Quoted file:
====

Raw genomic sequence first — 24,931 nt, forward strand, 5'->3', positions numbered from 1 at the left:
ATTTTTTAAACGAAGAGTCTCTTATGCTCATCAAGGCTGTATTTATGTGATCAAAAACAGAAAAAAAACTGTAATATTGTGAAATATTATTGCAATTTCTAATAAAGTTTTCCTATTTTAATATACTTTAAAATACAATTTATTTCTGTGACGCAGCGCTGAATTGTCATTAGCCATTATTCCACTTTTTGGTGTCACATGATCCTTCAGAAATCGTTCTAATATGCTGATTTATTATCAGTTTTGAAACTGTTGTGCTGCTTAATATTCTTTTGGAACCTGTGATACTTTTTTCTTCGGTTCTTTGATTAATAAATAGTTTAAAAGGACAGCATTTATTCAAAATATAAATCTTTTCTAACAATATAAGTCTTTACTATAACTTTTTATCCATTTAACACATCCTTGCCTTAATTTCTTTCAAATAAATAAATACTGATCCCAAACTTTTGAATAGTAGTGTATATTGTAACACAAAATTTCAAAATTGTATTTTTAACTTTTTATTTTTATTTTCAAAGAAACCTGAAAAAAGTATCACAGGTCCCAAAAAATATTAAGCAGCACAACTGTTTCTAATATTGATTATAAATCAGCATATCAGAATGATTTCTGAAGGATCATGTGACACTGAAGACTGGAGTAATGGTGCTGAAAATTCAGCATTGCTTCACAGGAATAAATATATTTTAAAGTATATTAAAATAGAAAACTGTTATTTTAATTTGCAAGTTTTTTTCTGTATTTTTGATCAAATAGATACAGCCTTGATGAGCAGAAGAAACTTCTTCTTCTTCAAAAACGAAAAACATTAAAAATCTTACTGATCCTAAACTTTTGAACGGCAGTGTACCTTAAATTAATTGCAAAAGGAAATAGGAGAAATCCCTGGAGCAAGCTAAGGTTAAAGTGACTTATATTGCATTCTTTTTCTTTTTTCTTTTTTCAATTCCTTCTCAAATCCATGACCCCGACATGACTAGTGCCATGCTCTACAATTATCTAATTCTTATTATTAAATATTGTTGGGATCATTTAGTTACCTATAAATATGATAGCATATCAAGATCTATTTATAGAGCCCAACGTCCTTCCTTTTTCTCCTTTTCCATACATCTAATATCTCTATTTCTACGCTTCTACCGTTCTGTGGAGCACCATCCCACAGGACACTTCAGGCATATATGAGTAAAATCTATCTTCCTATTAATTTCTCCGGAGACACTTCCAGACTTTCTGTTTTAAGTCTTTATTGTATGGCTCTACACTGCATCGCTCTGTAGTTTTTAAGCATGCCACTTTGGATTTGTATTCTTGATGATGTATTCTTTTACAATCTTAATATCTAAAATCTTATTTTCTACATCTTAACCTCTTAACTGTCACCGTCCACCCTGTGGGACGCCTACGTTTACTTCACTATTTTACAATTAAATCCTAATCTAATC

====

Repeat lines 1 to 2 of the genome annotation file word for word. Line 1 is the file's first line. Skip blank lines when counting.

Raw genomic sequence first — 24,931 nt, forward strand, 5'->3', positions numbered from 1 at the left:
ATTTTTTAAACGAAGAGTCTCTTATGCTCATCAAGGCTGTATTTATGTGATCAAAAACAGAAAAAAAACTGTAATATTGTGAAATATTATTGCAATTTCTAATAAAGTTTTCCTATTTTAATATACTTTAAAATACAATTTATTTCTGTGACGCAGCGCTGAATTGTCATTAGCCATTATTCCACTTTTTGGTGTCACATGATCCTTCAGAAATCGTTCTAATATGCTGATTTATTATCAGTTTTGAAACTGTTGTGCTGCTTAATATTCTTTTGGAACCTGTGATACTTTTTTCTTCGGTTCTTTGATTAATAAATAGTTTAAAAGGACAGCATTTATTCAAAATATAAATCTTTTCTAACAATATAAGTCTTTACTATAACTTTTTATCCATTTAACACATCCTTGCCTTAATTTCTTTCAAATAAATAAATACTGATCCCAAACTTTTGAATAGTAGTGTATATTGTAACACAAAATTTCAAAATTGTATTTTTAACTTTTTATTTTTATTTTCAAAGAAACCTGAAAAAAGTATCACAGGTCCCAAAAAATATTAAGCAGCACAACTGTTTCTAATATTGATTATAAATCAGCATATCAGAATGATTTCTGAAGGATCATGTGACACTGAAGACTGGAGTAATGGTGCTGAAAATTCAGCATTGCTTCACAGGAATAAATATATTTTAAAGTATATTAAAATAGAAAACTGTTATTTTAATTTGCAAGTTTTTTTCTGTATTTTTGATCAAATAGATACAGCCTTGATGAGCAGAAGAAACTTCTTCTTCTTCAAAAACGAAAAACATTAAAAATCTTACTGATCCTAAACTTTTGAACGGCAGTGTACCTTAAATTAATTGCAAAAGGAAATAGGAGAAATCCCTGGAGCAAGCTAAGGTTAAAGTGACTTATATTGCATTCTTTTTCTTTTTTCTTTTTTCAATTCCTTCTCAAATCCATGACCCCGACATGACTAGTGCCATGCTCTACAATTATCTAATTCTTATTATTAAATATTGTTGGGATCATTTAGTTACCTATAAATATGATAGCATATCAAGATCTATTTATAGAGCCCAACGTCCTTCCTTTTTCTCCTTTTCCATACATCTAATATCTCTATTTCTACGCTTCTACCGTTCTGTGGAGCACCATCCCACAGGACACTTCAGGCATATATGAGTAAAATCTATCTTCCTATTAATTTCTCCGGAGACACTTCCAGACTTTCTGTTTTAAGTCTTTATTGTATGGCTCTACACTGCATCGCTCTGTAGTTTTTAAGCATGCCACTTTGGATTTGTATTCTTGATGATGTATTCTTTTACAATCTTAATATCTAAAATCTTATTTTCTACATCTTAACCTCTTAACTGTCACCGTCCACCCTGTGGGACGCCTACGTTTACTTCACTATTTTACAATTAAATCCTAATCTAATC